Pain in the Neck (text neck)
Pain in the Neck: Counteracting Text Neck
We’ve all seen it—a family out to dinner with children. The kids (and frequently the adults as well) have their heads bent, engrossed in their cell phones, and there is very little conversation happening at the table. As much as cell phones are a boon, our over-reliance on them make it all too easy to ignore the people we are with in favor of a digital community. Besides inhibiting social engagement, excessive cell phone usage has the potential to alter our anatomy and affect our health.
USA Today (June 2019) reported on an Australian study in which researchers examined hundreds of X-rays of adults ages 18-30. They observed that about half had bone growths at the back of their heads that resembled “horns.” The researchers attributed the growths to excessive rounding of the upper back that typical occurs with cell phone usage. According to Physiopedia, an additional 10 pounds of force are placed on the muscles that support the neck for every inch the head moves forward.*
Nicknamed “text” or “tech” neck, excessive rounding of the thoracic spine or Forward Head Posture (FHP), is linked to many common health issues such as carpal tunnel syndrome, shoulder pain and eye strain. The additional weight affects our spine as well as the entire body in a host of ways:
- Pulls the entire spine out of alignment;
- Strains the muscles, tendons and ligaments of neck, spine, and shoulders. The result is they have to work harder and can become inflamed and sore;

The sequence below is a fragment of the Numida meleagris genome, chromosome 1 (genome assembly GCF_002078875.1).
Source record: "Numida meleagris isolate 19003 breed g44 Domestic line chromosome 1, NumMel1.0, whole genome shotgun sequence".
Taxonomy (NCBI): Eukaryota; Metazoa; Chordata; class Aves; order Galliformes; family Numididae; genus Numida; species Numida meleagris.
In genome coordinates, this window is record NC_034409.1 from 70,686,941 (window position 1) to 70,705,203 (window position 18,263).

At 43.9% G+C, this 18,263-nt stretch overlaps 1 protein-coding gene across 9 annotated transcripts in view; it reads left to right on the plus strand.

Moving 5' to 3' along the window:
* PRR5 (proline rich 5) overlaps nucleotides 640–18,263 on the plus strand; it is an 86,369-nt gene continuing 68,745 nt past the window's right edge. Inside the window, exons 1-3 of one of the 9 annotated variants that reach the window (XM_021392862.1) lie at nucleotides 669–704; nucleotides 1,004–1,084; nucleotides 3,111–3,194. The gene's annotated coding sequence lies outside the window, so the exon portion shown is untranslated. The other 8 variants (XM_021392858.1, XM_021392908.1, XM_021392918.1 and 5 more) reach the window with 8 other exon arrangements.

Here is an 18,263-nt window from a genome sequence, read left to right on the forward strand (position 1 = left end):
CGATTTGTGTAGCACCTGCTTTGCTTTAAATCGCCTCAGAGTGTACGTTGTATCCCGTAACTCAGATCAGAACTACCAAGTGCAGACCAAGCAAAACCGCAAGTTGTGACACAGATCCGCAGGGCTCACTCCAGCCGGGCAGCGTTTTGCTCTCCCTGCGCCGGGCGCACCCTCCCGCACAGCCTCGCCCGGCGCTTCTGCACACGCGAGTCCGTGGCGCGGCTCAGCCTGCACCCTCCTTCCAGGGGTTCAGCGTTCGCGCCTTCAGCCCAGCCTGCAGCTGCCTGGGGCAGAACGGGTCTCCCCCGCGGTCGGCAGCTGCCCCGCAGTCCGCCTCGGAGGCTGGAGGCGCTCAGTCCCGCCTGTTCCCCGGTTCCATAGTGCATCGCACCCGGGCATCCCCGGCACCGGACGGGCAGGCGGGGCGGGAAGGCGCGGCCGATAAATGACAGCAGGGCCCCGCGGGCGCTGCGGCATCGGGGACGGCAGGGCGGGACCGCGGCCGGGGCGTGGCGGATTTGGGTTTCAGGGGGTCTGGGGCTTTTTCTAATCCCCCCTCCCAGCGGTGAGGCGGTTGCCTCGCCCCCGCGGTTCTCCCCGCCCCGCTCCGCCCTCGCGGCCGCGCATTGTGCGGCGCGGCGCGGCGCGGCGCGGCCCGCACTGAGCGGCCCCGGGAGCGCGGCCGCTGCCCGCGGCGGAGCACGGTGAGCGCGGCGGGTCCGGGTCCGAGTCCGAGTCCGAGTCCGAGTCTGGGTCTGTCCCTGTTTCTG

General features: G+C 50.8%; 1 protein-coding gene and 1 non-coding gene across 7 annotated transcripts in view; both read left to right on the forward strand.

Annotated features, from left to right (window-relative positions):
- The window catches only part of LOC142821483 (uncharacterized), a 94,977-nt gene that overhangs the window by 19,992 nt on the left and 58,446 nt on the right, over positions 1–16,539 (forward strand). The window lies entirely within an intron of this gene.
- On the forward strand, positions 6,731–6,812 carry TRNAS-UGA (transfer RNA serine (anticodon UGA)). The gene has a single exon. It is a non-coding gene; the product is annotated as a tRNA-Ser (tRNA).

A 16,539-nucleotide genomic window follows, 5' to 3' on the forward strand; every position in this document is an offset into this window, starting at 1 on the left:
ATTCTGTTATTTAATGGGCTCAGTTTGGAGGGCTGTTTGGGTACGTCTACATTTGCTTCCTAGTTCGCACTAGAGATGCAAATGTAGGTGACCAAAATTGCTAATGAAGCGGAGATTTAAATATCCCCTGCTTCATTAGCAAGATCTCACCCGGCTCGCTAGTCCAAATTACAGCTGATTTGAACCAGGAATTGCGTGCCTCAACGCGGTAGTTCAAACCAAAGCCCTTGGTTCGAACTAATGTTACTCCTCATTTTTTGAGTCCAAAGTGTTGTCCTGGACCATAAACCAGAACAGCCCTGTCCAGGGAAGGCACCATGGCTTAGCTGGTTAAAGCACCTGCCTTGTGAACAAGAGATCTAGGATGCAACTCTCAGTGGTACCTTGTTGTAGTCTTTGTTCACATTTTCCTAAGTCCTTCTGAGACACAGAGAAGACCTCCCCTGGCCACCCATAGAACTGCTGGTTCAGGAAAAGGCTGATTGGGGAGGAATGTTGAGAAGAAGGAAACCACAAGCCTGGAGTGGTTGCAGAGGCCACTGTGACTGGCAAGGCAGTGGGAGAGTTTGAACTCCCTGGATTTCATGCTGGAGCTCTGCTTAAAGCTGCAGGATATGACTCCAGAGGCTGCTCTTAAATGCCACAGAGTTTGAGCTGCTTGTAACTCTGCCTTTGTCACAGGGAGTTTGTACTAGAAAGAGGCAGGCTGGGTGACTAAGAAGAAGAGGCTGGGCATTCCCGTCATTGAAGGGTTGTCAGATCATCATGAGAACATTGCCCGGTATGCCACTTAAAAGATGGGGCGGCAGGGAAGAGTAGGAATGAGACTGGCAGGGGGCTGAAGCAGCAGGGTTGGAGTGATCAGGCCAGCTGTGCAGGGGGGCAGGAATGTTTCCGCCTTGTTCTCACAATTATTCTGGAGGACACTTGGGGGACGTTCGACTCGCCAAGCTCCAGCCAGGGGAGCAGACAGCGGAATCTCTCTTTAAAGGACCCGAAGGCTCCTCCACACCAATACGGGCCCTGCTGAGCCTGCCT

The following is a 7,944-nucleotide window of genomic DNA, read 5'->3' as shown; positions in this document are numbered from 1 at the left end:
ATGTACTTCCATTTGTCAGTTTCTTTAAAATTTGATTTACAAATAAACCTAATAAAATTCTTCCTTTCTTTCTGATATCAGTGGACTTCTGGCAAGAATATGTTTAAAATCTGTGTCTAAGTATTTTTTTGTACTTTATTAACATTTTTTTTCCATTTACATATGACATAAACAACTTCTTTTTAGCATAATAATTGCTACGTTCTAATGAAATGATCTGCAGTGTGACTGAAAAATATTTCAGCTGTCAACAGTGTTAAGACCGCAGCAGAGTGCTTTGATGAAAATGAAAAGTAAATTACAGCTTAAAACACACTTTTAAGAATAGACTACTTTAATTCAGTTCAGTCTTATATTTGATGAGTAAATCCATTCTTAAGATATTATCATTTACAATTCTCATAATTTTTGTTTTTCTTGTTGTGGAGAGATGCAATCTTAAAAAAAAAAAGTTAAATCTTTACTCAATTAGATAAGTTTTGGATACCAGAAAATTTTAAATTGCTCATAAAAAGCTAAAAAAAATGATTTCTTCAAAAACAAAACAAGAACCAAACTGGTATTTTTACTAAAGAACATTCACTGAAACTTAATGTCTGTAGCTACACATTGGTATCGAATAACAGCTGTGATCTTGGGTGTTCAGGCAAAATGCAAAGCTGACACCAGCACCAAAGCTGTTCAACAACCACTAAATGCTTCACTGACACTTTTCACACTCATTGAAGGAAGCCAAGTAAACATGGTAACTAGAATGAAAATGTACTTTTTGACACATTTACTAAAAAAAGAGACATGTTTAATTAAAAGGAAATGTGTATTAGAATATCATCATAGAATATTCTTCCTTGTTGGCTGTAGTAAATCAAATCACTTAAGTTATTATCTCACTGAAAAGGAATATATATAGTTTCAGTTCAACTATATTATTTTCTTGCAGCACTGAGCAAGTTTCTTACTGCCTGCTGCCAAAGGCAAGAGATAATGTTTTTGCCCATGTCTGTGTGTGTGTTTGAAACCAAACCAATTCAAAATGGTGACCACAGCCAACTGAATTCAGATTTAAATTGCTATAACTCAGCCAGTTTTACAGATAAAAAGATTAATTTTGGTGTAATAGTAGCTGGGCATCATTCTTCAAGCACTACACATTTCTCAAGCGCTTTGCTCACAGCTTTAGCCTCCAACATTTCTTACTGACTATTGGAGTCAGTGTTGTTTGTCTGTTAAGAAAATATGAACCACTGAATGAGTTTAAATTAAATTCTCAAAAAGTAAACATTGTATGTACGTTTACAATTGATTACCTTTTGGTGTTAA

- Contributes to headaches;
- Reduces lung capacity up to 30% because the ribs cannot expand properly;
- Affects the digestive system, particularly the large intestine and bowels;
- Reduces blood circulation and increase strain on the heart.
We aren’t going to throw our cell phones away, so what can we do? Technology is here to stay, but there are ways to counteract its not so desired effect on our bodies using your yoga practice–
Axial extension – Focus on elongating the spine in standing poses, such as Mountain (Tadasana), Tree (Vriksasana) and Warrior I and II (Virabhadrasana I and II) to reduce the compression of the cervical and thoracic vertebrae.
Heart Opening Poses – The muscles of the upper chest and shoulders become shortened and tight with FHP, effectually closing off the heart center. Practicing poses like Supported Fish (Matsyasana), Bridge (Setu Bandhasana) and Camel (Ustrasana) strengthen and expand the upper chest. When in these poses, focus on breathing into the chest to expand the lungs as you broaden through the collarbones.
Strengthening Upper Back – Many prone poses utilize the supporting muscles of the upper back, neck and spine which help to maintain good posture. Be sure to include prone poses that emphasize strengthening the upper back muscles like Locust (Salabhasana) and Cobra (Bhujangasana).
By strengthening the muscles of the upper back, elongating the spine and open the heart, you can increase flexibility in the upper back and encourage blood circulation to counteract the effects of text neck. Then again, you could put your phone down and look up once in a while, too.
**Bonus: Here’s a short, seated practice to help release tension in your neck and upper back.